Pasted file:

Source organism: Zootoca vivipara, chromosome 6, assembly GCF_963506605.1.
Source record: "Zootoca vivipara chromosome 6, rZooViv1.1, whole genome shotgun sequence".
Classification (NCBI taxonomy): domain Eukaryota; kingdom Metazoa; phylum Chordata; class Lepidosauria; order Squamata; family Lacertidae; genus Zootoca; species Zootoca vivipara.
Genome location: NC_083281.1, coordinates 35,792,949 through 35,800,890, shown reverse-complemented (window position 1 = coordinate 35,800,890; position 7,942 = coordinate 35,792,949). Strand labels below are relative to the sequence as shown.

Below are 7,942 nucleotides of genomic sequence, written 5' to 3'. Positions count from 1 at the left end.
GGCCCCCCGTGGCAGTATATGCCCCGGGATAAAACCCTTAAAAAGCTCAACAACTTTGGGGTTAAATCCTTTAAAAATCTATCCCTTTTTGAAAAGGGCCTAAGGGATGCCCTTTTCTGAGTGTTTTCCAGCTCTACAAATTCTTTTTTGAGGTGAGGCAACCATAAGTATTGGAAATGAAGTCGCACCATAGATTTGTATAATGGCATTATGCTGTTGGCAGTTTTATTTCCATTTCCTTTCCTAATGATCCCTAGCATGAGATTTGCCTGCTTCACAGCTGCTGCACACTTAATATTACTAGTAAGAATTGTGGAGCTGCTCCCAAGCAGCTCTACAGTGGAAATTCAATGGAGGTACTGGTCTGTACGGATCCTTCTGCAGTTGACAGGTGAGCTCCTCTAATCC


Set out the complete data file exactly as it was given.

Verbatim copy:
Source organism: Zootoca vivipara, chromosome 6, assembly GCF_963506605.1.
Source record: "Zootoca vivipara chromosome 6, rZooViv1.1, whole genome shotgun sequence".
Classification (NCBI taxonomy): domain Eukaryota; kingdom Metazoa; phylum Chordata; class Lepidosauria; order Squamata; family Lacertidae; genus Zootoca; species Zootoca vivipara.
Genome location: NC_083281.1, coordinates 35,792,949 through 35,800,890, shown reverse-complemented (window position 1 = coordinate 35,800,890; position 7,942 = coordinate 35,792,949). Strand labels below are relative to the sequence as shown.

Below are 7,942 nucleotides of genomic sequence, written 5' to 3'. Positions count from 1 at the left end.
GGCCCCCCGTGGCAGTATATGCCCCGGGATAAAACCCTTAAAAAGCTCAACAACTTTGGGGTTAAATCCTTTAAAAATCTATCCCTTTTTGAAAAGGGCCTAAGGGATGCCCTTTTCTGAGTGTTTTCCAGCTCTACAAATTCTTTTTTGAGGTGAGGCAACCATAAGTATTGGAAATGAAGTCGCACCATAGATTTGTATAATGGCATTATGCTGTTGGCAGTTTTATTTCCATTTCCTTTCCTAATGATCCCTAGCATGAGATTTGCCTGCTTCACAGCTGCTGCACACTTAATATTACTAGTAAGAATTGTGGAGCTGCTCCCAAGCAGCTCTACAGTGGAAATTCAATGGAGGTACTGGTCTGTACGGATCCTTCTGCAGTTGACAGGTGAGCTCCTCTAATCC